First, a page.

pirates

Writing

Pay Attention to your Creative Voice

Astral Tides: The Shadows of Uhmakhet is the first sequel I’ve set in place with the intent to publish. While I have written sequels before, it was years before self-publishing was ever even a thought or belief I had in mind, ever before it was even known to me, let alone considered achievable. The Shadows of Uhmakhet is also my second foray into the universe of the Council, the Union, and, more importantly, the crew of Captain Daltir Stone.

Rimward ended on more of a cliffhanger than any other book I’ve written thus far. And my plans with the story and the series was to make it huge. Six books, at minimum, cataloging the events of Captain Daltir Stone’s life from the first page of Rimward all the way to the final book. And if I decided to take it further, then I would, and if I decided to do spin-offs, then I would. Somewhere around episode five of Rimward I was riding high in the clouds on the fervor and excitement of the story, the characters, and the hanging plot threads, and I felt I could run this story for years without ever running out of steam.

And then I started The Shadows of Uhmakhet.

Writing, Video Game News, Round 10

Delightful Distractions: XCOM, Assassin's Creed, & Until Dawn

It has been a difficult few weeks for writing. Where I once knocked out the first episode and a half of Astral Tides: The Shadows of Uhmakhet inside of 10 days, a personal best for me, the events of my life through the month of August have since left me unable to focus long enough to write more than 1000 words at a time. It doesn't matter that I have the entire plot of AT:tSoU meticulously planned out and am already spit-balling ideas for the third book, I still find it hard to sit down and actually write.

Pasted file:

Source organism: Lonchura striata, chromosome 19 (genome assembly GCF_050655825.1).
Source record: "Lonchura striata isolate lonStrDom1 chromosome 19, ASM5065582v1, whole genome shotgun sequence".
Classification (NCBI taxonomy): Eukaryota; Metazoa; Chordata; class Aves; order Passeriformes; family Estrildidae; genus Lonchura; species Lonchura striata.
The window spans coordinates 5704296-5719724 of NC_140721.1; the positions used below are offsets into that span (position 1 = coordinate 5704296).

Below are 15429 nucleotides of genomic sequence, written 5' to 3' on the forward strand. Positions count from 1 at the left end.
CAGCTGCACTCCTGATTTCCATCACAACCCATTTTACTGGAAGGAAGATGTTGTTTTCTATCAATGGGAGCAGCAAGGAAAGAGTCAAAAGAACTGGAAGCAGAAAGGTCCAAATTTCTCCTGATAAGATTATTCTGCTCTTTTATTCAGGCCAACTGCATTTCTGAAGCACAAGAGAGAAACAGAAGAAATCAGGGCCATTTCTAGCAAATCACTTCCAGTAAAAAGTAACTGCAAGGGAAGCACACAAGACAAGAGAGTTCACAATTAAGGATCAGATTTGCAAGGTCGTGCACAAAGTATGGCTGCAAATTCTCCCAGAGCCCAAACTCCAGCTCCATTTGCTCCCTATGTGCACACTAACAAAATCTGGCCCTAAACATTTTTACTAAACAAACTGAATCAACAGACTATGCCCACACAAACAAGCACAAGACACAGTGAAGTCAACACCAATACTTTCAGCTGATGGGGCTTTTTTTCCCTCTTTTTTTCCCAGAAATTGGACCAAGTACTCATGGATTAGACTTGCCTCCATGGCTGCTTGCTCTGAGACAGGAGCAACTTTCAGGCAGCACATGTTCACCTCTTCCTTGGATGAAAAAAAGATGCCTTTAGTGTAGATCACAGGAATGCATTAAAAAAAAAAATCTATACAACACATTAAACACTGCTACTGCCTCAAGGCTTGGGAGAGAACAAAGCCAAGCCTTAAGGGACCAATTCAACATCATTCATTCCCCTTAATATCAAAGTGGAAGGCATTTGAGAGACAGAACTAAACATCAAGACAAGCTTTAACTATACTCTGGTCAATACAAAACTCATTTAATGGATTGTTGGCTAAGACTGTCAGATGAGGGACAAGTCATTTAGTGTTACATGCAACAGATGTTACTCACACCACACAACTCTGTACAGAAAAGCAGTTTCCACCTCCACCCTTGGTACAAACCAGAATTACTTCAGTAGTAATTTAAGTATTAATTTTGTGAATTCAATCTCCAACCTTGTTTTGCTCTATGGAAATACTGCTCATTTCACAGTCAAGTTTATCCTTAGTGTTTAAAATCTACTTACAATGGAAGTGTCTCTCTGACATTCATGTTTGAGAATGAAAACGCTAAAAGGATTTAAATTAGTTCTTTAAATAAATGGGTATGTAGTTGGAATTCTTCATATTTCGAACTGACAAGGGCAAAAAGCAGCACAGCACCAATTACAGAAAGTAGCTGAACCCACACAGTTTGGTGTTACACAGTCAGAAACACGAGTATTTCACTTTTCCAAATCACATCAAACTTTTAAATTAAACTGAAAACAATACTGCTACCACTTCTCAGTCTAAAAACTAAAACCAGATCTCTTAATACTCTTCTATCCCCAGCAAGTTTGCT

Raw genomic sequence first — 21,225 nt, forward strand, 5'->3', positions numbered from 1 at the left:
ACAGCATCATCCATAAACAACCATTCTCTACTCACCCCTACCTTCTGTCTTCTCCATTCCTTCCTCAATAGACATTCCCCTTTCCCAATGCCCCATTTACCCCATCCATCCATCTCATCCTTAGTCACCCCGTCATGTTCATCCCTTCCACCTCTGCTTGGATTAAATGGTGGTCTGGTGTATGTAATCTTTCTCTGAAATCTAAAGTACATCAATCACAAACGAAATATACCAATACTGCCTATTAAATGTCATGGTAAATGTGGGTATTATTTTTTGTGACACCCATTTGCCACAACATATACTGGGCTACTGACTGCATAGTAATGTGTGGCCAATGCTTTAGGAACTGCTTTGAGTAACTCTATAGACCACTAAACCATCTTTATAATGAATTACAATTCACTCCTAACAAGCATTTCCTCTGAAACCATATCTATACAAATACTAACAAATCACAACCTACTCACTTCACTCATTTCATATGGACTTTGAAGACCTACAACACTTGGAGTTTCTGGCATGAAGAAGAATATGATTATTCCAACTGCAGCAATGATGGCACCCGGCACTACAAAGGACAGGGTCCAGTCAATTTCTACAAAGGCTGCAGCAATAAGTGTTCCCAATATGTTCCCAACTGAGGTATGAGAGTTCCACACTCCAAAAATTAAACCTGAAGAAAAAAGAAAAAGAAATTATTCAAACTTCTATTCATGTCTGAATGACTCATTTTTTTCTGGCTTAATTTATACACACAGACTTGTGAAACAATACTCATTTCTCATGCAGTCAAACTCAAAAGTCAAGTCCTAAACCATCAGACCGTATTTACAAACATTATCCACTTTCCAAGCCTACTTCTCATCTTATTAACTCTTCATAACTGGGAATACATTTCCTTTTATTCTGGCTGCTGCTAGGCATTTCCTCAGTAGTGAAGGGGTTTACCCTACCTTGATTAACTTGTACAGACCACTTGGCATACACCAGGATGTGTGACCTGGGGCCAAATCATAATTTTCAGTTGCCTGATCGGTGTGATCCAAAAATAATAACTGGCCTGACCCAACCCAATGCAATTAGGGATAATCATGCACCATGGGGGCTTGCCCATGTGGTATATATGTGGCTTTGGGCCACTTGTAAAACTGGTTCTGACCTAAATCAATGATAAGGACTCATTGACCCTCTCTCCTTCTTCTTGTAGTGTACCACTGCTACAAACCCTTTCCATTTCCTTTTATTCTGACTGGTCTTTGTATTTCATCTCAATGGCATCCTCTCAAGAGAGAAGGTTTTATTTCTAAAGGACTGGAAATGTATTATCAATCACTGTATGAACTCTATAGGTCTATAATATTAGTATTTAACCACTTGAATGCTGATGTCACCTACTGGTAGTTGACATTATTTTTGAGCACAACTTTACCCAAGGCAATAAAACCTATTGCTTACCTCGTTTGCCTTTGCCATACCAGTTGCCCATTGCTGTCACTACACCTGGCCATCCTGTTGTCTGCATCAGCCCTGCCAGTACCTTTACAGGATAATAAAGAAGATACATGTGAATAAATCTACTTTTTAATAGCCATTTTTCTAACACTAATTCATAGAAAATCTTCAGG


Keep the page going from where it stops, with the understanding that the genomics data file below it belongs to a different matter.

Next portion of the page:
So, in an effort to turn label a temporary distraction as lateral progression, I decided to write a blog post, if for nothing else than to give my writing juices that much more of a flow.

I'd be lying if I said that I've been working diligently each day. While an effort has been made every day to sit down and type some words -- any words -- I think it would be dishonest to call it 'diligent work'. So this blog post will be about the various distractions that have been plaguing my mind lately, from revisiting old video games, to new board games, to my own game development.

A couple of weeks after my wedding, my best man arranged to have me kidnapped by a mutual friend and brought to the Twin Cities for a day of tabletop gaming and Minnesota Twins spectating. One of the things we did that day was play a demo version of the XCOM Board Game from Fantasy Flight Games. It's a tabletop adaptation of one of my favorite PS3 games, XCOM: Enemy Unknown. It was simple, tense, and fun, especially once we were running cooperative play with four players. It was so addicting, and offered enough of a challenge that I ordered myself a copy from Amazon a couple days after returning home, and have since been delving into it every few days or so for a solo game here or there (since my wife hasn't felt up to learning another board game).

Single player is a true challenge, since a large part of the game's difficulty rests in the fact that players only have a handful of seconds (never more than 30) to make specific decisions about how to handle the threats that are placed before them. And when you're one player attempting to control all four of the roles in the game, it can become pretty frantic as you throw pieces on the board and hope you didn't go over budget.